2015 GSA Annual Meeting in Baltimore, Maryland, USA (1-4 November 2015)

Paper No. 331-6
Presentation Time: 2:55 PM


PIERCE, Jennifer L., Department of Geosciences, Boise State University, Boise, ID 83725, MEYER, Grant A., Earth and Planetary Sciences, University of New Mexico, Albuquerque, NM 87131, BIGIO, Erica, Laboratory of Tree-Ring Research, University of Arizona, Tucson, AZ 85721, NELSON, Nathan, USDA Forest Service, Rocky Mountain Research Station, Boise, ID 83702, POULOS, Michael, Geosciences, Boise State University, 1910 University Drive, Dept. of Geosciences, Boise, ID 83725, JENKINS, Sara, Earth, Ocean and Atmospheric Sciences Department, The University of British Columbia, Vancouver, BC V6T 1Z4, Canada, WEPPNER, Kerrie N., Department of Geosciences, Boise State University, Boise, ID 83725-1535, RILEY, Kerry, Luminescence Laboratory, Utah State University, 1770 N Research Pkwy, Suite 123, North Logan, UT 84341, FITCH, Erin, Hawai'i Institute of Geophysics & Planetology, University of Hawai'i, Manoa, HI 96822 and FRECHETTE, Jed, Department of Earth and Planetary Science, University of New Mexico, Albuquerque, NM 87110, jenpierce@boisestate.edu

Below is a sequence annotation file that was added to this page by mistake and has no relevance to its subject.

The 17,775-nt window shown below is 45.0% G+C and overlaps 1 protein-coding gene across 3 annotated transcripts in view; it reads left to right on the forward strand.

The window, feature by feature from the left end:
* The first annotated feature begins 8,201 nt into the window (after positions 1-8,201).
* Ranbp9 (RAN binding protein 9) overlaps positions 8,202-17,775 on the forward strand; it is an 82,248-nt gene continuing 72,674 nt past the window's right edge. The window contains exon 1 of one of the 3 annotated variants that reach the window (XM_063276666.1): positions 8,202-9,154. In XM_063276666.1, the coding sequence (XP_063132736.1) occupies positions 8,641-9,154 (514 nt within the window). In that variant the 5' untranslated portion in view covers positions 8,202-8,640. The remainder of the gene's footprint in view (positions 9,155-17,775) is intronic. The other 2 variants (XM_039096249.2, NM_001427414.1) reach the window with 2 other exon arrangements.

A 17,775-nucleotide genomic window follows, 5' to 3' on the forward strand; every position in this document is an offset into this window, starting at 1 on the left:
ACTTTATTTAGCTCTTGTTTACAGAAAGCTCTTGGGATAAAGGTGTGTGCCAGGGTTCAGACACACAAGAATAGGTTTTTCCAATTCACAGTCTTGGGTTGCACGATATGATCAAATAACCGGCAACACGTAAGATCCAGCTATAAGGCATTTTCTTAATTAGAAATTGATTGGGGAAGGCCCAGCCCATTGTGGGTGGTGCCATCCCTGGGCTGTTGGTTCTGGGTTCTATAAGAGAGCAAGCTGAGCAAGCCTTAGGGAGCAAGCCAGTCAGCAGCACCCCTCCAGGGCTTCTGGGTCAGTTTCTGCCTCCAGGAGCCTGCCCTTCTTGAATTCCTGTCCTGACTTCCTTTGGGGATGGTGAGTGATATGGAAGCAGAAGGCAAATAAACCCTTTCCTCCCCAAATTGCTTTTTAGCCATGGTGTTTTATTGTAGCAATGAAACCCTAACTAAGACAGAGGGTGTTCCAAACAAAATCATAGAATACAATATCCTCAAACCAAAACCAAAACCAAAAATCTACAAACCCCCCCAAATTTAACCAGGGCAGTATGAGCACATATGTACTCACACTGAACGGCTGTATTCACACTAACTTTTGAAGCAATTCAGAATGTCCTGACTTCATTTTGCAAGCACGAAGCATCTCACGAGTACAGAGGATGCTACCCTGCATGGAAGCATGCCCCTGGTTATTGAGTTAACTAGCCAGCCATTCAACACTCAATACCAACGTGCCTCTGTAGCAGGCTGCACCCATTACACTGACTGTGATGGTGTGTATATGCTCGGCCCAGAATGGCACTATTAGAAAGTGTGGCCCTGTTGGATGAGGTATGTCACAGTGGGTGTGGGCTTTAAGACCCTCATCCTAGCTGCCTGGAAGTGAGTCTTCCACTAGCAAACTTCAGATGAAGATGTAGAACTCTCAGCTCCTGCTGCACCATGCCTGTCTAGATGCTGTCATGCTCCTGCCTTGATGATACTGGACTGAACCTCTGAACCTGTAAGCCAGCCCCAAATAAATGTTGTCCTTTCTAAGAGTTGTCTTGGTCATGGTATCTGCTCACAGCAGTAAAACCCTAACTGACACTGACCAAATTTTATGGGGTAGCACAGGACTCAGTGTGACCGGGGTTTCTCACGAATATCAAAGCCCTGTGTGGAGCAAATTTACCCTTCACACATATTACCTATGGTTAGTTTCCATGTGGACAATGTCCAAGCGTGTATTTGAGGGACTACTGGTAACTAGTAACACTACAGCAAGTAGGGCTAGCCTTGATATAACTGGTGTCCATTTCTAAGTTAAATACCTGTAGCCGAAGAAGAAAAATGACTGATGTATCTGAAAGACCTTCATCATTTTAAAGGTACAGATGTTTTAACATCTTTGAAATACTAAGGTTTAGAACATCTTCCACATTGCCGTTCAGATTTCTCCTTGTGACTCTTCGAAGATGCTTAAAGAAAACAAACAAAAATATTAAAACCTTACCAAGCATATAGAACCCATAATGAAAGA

We examine records of Holocene fire and erosional response in alluvial fan sediments of the interior western US, including 10 study areas and >480 14C dates. Single charcoal fragments date individual fire events, and show minima and maxima in fire-related sedimentation from moderate- to high-severity fires. Alluvial deposit characteristics, e.g. thickness, and debris flows vs. sheetfloods provide a measure of postfire geomorphic response and an indication of fire severity. Chronologies are from high elevation mixed conifer forests in the Northern Rockies, ponderosa and Douglas-fir forests in the Northern Rockies and SW, and low elevation sagebrush steppe and piñon-juniper woodlands near the Snake River Plain. They yield the following results: 1) Climate variability drives ponderosa pine and Douglas-fir forests in both the SW and Northern Rockies to burn ‘at both ends of the spectrum’, where frequent low-severity fires are typical, but higher-severity fires burn during severe droughts following fuel buildup over wet decades. 2) Deposit types vary with environment; sheetfloods are more common in sparsely vegetated sites and in drier Holocene periods with open forests, whereas dense forests and infrequent severe fires often produce debris flows. 3) The late Holocene arrivals of ponderosa, lodgepole and piñon pine at Northern Rockies sites correspond with increased fire severity, linking vegetation and fire regime changes. 4) Fires in dry sage steppe are generally fuel-limited, but burn during prolonged wet and variable climates; grazing, post-Euroamerican land-use, and invasive species, particularly influence modern fires. 5) At moist high-elevation lodgepole and mixed conifer sites in Yellowstone and central Idaho, episodic large debris flows indicate high severity burns, often during severe multidecadal droughts. 6) Regionally coherent peaks exist ca. 200, 500, 900, 1700 and 2600 cal yr BP, but fire activity is not generally synchronous among sites. Differences in climate among sites likely account for some asynchroneity. 7) Recent severe fires have burned in 8 of 10 sites described; erosional response appears particularly anomalous in the SW, where impacts of fire suppression and land use are greatest. Widespread and severe modern fires may herald the arrival of a no-analog era of fire in the western US.